Sunday Post

It was getting that during the passing of the Sacrament, I was spacing out a bit. So, I have started the habit of reading a conference talk and making notes during that quiet time. I always start with a prayer in my heart and try to follow promptings to which session I should read from (I have the sessions all the way from April, 1974!). Then, I scroll down and choose a talk that seems pertinent to whatever I'm going through at the time. It has been a really wonderful experience for me. I have learned so much! I have had fun looking at talks that were given right after I was baptized- after I went to the temple for the first time- while I was a senior in High School...

I have really enjoyed tracking what counsel was given at milestones in my life. I have milestones now, and it's really nice to line them up with relevant talks. It really brings peace. Today I read a talk about repentance. I feel like I have been knocking on heaven's door asking for repentance quite often lately. Here's a poem that really touched me (from 1997 April General Conference, Washed Clean- Boyd K. Packer):

In ancient times the cry “Unclean!”
Would warn of lepers near.
“Unclean! Unclean!” the words rang out;
Then all drew back in fear,
Lest by the touch of lepers’ hands
They, too, would lepers be.
There was no cure in ancient times,
Just hopeless agony.
No soap, no balm, no medicine
Could stay disease or pain.
There was no salve, no cleansing bath,
To make them well again.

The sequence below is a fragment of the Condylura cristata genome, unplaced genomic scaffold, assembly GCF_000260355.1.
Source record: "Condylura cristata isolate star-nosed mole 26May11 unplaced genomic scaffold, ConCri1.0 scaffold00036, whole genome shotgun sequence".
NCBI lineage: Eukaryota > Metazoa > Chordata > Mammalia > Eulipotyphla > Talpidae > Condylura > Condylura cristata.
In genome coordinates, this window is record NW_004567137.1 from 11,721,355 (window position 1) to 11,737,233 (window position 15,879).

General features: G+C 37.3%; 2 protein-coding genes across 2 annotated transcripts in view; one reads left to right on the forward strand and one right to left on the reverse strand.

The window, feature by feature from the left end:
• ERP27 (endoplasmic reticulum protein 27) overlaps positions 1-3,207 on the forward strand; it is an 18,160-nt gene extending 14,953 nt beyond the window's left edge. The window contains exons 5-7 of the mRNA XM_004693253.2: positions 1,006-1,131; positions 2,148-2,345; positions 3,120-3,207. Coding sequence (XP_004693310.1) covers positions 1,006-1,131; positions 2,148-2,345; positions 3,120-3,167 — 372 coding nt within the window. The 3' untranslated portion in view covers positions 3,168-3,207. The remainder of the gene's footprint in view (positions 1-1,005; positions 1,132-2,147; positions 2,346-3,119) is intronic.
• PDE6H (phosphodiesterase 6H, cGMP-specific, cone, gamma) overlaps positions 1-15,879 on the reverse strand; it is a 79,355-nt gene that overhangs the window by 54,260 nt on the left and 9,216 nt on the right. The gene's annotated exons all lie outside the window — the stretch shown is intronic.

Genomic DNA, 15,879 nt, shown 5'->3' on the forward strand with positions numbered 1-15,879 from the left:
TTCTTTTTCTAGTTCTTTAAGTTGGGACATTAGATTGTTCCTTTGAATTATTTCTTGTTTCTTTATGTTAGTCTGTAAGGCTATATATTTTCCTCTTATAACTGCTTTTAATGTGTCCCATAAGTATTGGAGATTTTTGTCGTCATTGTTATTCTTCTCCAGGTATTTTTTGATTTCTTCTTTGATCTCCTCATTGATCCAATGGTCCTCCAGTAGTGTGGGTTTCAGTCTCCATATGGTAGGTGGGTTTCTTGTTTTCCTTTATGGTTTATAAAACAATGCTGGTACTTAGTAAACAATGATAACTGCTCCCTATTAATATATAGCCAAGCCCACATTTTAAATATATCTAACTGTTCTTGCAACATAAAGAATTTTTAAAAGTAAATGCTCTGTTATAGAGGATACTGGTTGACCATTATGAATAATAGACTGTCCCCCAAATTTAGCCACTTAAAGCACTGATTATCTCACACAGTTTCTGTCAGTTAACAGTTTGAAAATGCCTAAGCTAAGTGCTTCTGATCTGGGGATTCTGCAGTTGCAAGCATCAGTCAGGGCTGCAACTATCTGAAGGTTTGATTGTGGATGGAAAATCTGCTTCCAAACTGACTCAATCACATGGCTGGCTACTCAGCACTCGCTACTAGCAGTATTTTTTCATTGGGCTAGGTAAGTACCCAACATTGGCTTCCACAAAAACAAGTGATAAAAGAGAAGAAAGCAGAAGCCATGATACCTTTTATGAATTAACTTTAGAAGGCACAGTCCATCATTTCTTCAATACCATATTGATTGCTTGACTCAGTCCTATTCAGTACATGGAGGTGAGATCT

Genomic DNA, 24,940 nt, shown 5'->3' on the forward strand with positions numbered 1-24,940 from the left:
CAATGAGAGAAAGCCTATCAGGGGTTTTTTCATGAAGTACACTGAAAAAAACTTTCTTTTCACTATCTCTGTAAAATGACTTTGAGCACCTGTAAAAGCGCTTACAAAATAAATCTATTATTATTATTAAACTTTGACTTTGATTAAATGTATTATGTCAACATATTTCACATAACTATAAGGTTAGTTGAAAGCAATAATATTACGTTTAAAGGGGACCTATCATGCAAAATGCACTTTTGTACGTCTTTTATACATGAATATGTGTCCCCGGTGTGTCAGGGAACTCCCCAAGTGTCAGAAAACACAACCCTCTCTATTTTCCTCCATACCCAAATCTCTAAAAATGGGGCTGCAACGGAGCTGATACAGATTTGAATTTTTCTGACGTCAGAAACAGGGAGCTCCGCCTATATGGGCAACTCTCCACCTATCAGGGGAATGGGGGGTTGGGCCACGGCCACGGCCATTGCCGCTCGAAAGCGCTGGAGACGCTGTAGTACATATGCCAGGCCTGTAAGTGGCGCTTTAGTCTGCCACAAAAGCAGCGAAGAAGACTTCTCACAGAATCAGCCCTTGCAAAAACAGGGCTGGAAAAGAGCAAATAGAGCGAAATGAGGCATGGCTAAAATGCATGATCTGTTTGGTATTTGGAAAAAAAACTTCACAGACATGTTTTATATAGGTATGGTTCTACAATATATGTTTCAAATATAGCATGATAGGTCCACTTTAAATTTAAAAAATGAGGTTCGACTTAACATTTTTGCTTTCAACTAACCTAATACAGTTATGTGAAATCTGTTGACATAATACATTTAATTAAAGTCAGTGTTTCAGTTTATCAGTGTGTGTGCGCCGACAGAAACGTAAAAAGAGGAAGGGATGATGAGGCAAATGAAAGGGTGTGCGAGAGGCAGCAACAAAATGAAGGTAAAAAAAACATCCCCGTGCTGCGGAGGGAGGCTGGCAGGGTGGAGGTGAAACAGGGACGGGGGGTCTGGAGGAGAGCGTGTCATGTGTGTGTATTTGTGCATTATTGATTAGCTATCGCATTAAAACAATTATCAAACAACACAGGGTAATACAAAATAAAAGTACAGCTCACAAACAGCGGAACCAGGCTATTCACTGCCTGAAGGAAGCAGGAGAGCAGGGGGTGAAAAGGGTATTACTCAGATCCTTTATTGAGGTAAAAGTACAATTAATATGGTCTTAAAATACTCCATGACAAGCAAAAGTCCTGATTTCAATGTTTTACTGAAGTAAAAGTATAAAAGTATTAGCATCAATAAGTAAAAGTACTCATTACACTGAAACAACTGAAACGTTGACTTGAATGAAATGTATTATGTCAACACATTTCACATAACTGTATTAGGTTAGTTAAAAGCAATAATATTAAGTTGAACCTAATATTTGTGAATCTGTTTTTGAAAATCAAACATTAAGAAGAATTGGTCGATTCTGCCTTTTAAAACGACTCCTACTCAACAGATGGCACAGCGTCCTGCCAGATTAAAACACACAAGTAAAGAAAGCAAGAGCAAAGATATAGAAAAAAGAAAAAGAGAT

But there was One, the record shows,
Whose touch could make them pure;
Could ease their awful suffering,
Their rotting flesh restore.
His coming long had been foretold.
Signs would precede His birth.
A Son of God to woman born,
With power to cleanse the earth.
The day He made ten lepers whole,
The day He made them clean,
Well symbolized His ministry
And what His life would mean.
However great that miracle,
This was not why He came.
He came to rescue every soul
From death, from sin, from shame.
For greater miracles, He said,
His servants yet would do,
To rescue every living soul,
Not just heal up the few.
Though we’re redeemed from mortal death,
We still can’t enter in
Unless we’re clean, cleansed every whit,
From every mortal sin.
What must be done to make us clean
We cannot do alone.
The law, to be a law, requires
A pure one must atone.
He taught that justice will be stayed
Till mercy’s claim be heard
If we repent and are baptized
And live by every word. …
If we could only understand
All we have heard and seen,
We’d know there is no greater gift
Than those two words—“Washed clean!”
Sometimes I feel like everyone can see my flaws or how much I have messed up in this life. I wonder, does everyone feel that way sitting in church sometimes? Or am I the only one just praying that my repentance has been enough to be worthy to partake of the sacrament? Worthy to be made whole again for the short time before I make another mistake.
I do find it comforting that I have to repeatedly return to my Father in Heaven. Because every time I do, I am always met with tender mercy and unconditional love. Would I return this often to meet Him if I didn't have to? 

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